You’ll have to wait until Ron Paul is President to see if the new, Ron Paul Republican Party eliminates industrial agricultural subsidies, but if we don’t take their political contributions in order to win the election the likelihood of doing so will increase exponentially. So far it looks as if we the people are going to elect a president without selling out our country.

            What you can do, if you want to help with this adventure, is to register as a Ron Paul Republican through the Oregon Primary. Once he’s nominated you can do as you please. You can join us to invent the future, or you can sit in the bleachers and observe. It’s up to you.

          • dean

            In sum…I think of myself as a pragmatic, liberal minded, skeptical, but still hopeful person. I support whatever seems to work in politics and in life. I toyed with the usual ideologies in my youth; socialism, libertarianism, anarchism even…and found them all deficient in exactly the same place. When reality did not fit the ideology, they got rid of reality. Like most organized religions do.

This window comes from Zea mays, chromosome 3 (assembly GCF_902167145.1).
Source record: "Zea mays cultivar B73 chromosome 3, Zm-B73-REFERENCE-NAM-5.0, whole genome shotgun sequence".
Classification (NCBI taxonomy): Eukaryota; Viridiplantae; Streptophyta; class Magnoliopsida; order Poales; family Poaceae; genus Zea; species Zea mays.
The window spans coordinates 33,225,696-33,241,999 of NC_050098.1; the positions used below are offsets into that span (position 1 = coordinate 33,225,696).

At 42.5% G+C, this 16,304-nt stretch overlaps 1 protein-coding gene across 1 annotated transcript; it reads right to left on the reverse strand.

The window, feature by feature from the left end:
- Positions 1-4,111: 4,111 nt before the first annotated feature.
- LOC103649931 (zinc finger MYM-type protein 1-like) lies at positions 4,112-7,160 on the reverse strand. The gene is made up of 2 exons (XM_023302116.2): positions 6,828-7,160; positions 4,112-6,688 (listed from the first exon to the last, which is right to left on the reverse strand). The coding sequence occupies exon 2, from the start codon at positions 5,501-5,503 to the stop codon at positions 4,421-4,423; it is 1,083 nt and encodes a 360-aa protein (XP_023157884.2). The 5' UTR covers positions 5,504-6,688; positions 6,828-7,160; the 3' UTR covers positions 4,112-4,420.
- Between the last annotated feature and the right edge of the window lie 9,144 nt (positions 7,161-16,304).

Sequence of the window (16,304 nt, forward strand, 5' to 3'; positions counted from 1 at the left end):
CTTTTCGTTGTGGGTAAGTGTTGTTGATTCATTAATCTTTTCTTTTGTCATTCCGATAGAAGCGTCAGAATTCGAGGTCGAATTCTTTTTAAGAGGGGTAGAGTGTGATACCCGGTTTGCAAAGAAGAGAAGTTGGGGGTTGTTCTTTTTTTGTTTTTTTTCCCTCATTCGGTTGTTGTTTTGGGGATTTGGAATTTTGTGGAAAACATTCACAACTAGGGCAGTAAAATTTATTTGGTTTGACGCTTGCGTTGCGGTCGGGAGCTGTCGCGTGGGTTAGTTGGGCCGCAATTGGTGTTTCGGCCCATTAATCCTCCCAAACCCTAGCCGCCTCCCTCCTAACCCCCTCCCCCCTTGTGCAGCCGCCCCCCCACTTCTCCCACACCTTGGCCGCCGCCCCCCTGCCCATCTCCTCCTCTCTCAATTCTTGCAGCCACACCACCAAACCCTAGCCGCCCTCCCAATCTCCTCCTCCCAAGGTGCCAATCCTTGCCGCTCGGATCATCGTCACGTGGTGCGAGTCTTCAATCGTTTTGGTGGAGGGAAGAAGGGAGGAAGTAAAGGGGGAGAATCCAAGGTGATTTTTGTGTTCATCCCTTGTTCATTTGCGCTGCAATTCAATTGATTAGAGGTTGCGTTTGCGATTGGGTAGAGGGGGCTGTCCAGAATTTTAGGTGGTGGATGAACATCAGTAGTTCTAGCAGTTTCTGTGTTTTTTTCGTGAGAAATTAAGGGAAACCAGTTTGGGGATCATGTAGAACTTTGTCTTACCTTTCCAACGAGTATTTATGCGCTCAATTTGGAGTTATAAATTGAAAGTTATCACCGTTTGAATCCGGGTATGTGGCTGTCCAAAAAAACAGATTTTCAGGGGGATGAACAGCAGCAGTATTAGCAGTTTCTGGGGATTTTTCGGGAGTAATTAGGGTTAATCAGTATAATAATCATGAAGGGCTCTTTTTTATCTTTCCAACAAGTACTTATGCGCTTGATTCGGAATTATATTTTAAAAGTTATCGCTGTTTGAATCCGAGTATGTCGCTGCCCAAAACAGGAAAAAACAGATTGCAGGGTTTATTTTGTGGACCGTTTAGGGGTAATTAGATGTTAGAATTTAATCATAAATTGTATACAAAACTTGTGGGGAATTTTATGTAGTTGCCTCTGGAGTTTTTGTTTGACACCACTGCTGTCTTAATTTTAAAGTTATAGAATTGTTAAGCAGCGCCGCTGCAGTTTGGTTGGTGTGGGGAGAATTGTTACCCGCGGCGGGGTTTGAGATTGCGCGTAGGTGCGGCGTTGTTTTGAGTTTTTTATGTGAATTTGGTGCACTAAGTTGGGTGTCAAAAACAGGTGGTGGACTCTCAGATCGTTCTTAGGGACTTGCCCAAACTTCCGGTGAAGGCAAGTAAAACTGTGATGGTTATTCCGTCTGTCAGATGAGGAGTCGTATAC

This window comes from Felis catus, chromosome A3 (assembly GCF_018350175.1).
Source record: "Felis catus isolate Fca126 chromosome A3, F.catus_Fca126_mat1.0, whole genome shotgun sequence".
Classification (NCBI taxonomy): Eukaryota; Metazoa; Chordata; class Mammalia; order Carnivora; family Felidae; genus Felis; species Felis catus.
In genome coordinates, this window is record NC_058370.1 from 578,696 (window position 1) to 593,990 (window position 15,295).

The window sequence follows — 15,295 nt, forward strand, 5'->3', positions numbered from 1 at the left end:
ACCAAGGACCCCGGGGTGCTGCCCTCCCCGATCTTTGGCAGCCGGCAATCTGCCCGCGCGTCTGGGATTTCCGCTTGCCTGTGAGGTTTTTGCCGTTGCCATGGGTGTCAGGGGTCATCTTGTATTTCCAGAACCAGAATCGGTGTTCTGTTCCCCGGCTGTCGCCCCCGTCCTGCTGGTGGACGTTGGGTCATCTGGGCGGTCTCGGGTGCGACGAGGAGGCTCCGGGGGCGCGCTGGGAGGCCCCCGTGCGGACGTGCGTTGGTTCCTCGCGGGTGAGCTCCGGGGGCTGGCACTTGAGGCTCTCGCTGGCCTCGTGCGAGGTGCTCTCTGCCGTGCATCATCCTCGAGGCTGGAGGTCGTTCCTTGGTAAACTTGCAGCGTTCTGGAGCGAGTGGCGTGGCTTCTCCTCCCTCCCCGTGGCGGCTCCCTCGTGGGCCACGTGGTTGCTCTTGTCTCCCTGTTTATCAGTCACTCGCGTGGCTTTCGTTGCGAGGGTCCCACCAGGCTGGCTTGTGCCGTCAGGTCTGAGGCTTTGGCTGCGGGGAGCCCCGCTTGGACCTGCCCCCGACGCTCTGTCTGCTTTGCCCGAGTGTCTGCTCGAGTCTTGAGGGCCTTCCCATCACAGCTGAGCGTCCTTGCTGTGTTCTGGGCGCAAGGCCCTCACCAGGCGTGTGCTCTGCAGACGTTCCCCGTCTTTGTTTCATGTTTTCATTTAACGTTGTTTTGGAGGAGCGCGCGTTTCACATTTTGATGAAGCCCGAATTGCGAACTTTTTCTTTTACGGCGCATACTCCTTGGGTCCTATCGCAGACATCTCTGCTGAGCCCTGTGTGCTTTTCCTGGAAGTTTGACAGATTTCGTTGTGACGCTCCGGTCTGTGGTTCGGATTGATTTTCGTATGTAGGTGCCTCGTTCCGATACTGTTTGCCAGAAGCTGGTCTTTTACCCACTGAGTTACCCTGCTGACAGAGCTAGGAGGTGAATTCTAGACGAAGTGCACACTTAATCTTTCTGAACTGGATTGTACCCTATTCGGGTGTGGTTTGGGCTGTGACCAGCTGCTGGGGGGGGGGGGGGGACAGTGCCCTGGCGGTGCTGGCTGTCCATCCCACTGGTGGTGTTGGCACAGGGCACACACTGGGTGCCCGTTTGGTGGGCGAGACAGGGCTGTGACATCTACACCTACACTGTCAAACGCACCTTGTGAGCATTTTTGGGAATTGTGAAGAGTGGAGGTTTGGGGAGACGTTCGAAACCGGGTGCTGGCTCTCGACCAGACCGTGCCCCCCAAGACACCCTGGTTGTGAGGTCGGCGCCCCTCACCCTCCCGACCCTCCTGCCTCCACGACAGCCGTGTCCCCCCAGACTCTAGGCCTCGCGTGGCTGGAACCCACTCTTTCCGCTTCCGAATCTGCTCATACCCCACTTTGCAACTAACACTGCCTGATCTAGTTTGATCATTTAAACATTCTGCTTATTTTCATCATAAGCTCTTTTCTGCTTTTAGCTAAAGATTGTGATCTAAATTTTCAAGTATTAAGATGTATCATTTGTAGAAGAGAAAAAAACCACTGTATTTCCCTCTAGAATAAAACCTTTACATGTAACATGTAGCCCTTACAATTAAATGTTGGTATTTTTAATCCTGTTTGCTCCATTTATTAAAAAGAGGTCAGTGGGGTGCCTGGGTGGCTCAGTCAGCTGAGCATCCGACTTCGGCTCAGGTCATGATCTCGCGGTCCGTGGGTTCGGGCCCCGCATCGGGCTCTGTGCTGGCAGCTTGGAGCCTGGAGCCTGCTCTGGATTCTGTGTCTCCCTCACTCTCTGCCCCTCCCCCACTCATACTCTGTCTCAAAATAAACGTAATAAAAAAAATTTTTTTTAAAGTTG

I see Ron Paul through this lens. He has a consistent, compelling vision of an ideal world that does not exist. In this ideal world we would not need government. Like you say, we could fashion solutions for every problem on our own, within our families, or with our friends and neighbors. And as the song goes, “what a wonderful world it could be.”

            My friends on the far far left say the same thing you said. We are poised to crash and burn, and THEN we can remake the world as it should be. Meanwhile they wait for Godot, stock up on canned food, and live rather unhappy lives. The necessary crash always seems around the next bend of the road.

            The problem with all isms it sems to me is the lowest common denomenator. The weak link in the chain. Isms require supermen and women to succeed. Actual people are imperfect muddles. I embrace the imperfection and do what I can to help solve the problems that I encounter along the way.

            And recall that after the Roman Empire fell, the world did not break out into harmonious libertarianism or socialism. Quite the opposite. People retreated to protected enclaves, built walled towns and villages high up on hills, and invented feudalism. That lasted for 1000 years or more.

            I think I’ll sit out the Republican primary, but I appreciate the invitation. But I wish you God’s speed with respect to Ron Paul. He is certainly the best of a very bad lot within his chosen party.

          • FreeOregon

            You and I are not that different in experience or in outlook.

            ‘ism’s are a curse. The problem with the crash and spring like a phoenix from the ashes scenario is that the authoritarians step in and strangle the phoenix.